Review – Apartheid as erotic Disneyland

2012-07-03 11:58

One of the more eagerly anticipated openings at Grahamstown this year was Moffie, a provocatively-marketed production (naked hottie with eightpack holding a rifle covering his privates) by the newest Standard Bank Young Artist winner for dance, Bailey Snyman.

An adaptation of the novel of the same name by Andre Carl van der Merwe about being gay in the army during apartheid by a lauded choreographer and academic that promised a relevant revision of a painful history that I myself had to confront as a young gay man ...

What’s not to love?

Everything, as it turns out. Opening to a packed auditorium of delighted queers, I seem to have been one of the few people left feeling politically offended and aesthetically queasy.

What I saw was a glorified cabaret of commercial dance moves with glitzy sequences of uniformed men in high heels, Disneyfied fantasy sex scenes, hip thrusts set to Die Stem and butterfly motifs. Moffie failed spectacularly to treat its characters with psychological truth.

When the protagonist is bullied and beaten and eventually dies and his corpse is draped in the old South African flag, I felt nothing for him.

Snyman chose to employ audio narratives as well as ask his dancers to act in the piece.

With those conventions in place and a literary memoir to exploit I expected to be given character insights that I would buy into and be moved by.

I wanted to know about the agonised protagonist’s parents and his Calvanist upbringing and his liberation and traps.

I wanted to know about the brutal pseudo-scientific experiments conducted in the army by apartheid doctors that tried to correct gay behaviour. I wanted to feel his inner process and his shame and his desire.

All I got was the desire. Moffie spectacularly plays into the hands of the cliché that all gay men think about is sex.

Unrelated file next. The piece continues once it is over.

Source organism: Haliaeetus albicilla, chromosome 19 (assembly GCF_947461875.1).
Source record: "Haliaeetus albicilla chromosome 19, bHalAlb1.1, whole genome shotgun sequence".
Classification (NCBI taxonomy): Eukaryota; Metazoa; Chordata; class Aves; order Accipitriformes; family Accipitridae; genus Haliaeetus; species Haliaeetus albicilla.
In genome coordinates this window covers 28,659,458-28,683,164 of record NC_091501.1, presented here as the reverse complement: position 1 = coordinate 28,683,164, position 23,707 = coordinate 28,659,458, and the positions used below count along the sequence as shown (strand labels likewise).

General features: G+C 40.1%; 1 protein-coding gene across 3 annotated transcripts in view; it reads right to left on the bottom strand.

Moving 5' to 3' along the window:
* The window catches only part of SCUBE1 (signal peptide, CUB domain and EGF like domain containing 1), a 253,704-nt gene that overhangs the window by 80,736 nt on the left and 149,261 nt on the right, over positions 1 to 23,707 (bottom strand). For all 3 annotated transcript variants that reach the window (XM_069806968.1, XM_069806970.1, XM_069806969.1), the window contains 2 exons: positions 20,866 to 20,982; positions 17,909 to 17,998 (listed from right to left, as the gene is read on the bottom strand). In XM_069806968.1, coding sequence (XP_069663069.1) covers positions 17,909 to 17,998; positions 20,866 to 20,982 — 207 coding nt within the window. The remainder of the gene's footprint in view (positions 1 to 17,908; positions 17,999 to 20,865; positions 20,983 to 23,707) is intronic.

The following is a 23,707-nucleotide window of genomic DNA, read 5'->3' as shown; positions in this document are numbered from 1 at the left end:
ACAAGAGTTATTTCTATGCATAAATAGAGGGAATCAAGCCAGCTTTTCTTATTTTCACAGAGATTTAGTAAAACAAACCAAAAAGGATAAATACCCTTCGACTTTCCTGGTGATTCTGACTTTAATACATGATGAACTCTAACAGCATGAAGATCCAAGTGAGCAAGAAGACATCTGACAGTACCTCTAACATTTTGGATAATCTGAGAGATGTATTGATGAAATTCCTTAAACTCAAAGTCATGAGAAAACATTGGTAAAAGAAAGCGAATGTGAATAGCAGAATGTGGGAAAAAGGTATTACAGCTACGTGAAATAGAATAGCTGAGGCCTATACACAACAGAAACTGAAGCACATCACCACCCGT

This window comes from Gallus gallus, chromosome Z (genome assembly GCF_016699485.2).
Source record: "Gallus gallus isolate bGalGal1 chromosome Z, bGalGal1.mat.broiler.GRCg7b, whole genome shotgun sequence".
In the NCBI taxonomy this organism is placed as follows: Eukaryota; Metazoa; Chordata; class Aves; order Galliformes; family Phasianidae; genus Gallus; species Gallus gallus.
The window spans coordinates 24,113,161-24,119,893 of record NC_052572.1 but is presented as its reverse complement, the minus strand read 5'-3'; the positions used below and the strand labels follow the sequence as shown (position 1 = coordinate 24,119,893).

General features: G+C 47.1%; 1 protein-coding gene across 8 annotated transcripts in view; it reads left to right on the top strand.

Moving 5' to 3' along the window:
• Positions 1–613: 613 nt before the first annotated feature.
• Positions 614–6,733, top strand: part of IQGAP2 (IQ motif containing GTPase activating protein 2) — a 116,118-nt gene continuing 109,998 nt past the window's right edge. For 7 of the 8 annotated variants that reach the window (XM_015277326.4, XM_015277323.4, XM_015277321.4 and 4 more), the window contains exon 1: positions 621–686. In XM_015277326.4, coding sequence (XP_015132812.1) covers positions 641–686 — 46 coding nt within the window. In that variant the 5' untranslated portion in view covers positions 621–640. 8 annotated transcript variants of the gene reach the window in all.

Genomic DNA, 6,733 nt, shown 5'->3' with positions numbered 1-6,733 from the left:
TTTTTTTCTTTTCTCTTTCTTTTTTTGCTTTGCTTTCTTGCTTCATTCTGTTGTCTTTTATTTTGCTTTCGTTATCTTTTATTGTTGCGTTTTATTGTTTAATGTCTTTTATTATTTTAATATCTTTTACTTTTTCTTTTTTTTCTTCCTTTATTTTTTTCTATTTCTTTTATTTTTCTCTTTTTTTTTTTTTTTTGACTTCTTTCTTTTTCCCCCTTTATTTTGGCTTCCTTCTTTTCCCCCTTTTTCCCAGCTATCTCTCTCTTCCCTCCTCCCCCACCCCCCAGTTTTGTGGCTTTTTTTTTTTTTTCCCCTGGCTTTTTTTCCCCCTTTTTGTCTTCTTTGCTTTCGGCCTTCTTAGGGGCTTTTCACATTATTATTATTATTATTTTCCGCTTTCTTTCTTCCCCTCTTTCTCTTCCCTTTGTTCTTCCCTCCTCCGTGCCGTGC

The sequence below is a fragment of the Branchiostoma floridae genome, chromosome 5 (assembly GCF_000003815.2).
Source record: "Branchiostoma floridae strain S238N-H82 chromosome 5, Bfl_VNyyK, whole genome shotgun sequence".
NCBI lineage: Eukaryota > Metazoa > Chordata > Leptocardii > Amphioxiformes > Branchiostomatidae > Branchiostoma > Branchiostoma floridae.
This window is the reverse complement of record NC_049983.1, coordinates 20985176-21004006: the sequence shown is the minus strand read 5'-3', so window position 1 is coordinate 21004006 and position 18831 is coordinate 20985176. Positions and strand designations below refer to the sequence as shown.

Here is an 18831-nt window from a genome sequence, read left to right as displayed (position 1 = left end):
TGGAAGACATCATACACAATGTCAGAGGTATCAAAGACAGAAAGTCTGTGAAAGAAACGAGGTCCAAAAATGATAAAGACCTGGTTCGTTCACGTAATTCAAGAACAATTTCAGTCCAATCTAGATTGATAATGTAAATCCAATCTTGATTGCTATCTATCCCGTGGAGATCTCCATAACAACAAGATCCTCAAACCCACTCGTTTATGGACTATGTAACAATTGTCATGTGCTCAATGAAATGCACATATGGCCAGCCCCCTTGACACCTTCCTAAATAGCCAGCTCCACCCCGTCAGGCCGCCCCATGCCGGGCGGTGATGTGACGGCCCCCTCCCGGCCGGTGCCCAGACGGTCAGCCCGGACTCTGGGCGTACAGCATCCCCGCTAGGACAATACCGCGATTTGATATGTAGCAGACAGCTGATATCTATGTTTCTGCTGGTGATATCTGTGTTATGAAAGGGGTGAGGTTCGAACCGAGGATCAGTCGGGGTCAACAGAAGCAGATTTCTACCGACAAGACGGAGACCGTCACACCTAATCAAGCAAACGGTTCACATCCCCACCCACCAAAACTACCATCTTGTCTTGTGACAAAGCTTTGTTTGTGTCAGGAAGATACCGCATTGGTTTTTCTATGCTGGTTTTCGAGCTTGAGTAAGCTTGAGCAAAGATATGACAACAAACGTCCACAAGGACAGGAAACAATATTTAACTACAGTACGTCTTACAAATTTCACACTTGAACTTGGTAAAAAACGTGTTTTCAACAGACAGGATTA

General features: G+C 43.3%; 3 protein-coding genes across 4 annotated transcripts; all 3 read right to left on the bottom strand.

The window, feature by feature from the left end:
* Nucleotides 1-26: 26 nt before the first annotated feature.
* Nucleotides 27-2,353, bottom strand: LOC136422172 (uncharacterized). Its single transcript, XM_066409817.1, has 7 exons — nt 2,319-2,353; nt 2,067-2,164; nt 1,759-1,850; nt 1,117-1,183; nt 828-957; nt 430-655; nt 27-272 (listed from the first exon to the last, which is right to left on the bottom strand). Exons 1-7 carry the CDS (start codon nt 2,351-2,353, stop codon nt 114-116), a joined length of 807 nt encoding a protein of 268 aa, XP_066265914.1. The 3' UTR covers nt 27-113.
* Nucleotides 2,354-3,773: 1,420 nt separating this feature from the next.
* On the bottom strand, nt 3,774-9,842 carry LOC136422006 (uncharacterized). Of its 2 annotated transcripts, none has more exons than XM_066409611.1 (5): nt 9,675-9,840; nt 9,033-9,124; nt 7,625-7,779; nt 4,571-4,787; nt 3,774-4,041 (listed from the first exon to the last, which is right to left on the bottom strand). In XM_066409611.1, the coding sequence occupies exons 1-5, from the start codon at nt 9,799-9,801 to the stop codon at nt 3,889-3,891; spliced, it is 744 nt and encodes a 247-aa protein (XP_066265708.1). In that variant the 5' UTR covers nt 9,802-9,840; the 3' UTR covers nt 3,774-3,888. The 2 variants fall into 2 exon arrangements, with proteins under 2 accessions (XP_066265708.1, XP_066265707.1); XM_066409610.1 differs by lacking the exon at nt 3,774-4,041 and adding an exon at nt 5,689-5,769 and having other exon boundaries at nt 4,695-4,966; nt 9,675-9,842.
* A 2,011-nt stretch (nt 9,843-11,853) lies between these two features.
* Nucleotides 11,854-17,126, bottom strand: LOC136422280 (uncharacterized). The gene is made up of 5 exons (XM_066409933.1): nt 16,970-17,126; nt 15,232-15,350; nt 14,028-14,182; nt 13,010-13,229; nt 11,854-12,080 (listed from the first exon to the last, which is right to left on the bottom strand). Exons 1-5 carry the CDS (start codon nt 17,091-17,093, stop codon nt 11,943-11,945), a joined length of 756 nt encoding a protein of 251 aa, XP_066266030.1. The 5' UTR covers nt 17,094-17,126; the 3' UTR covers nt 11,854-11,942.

If critics felt it timely to discuss the representation of pathologies around the black male penis and The Spear, I hope that they will take time to consider similar pathologies around gay male sexuality and Moffie.

The history of conscripted gay white pacifists sent to the border to wage a war against communist cadres saw many admitted to the army’s mental hospitals. The memories of those times have trapped many lives, to this day.

It’s a clear theme at the festival this year – calling up personal histories like this and airing them out, exposing the full complexity of our past.

There are many works in Grahamstown that are trying to do what the Truth and Reconciliation Commission never achieved – meaningful discussion about the brutality we lived through so that we can achieve reconciliation in the future.

On a political level though, Moffie, the dance version, has been curiously opted to rather address America’s issues with gays in the army.

Despite a clip of Verwoerd at the start and the odd reading from the book, we got multiple clips from American media.

Instead of Voëlvry we got American folk songs. Instead of our past we got America’s present.

Perhaps this was an attempt to make the work relevant. But what it says is that the pain of our collective past is irrelevant by comparison. It simply locks us back up in that prison.

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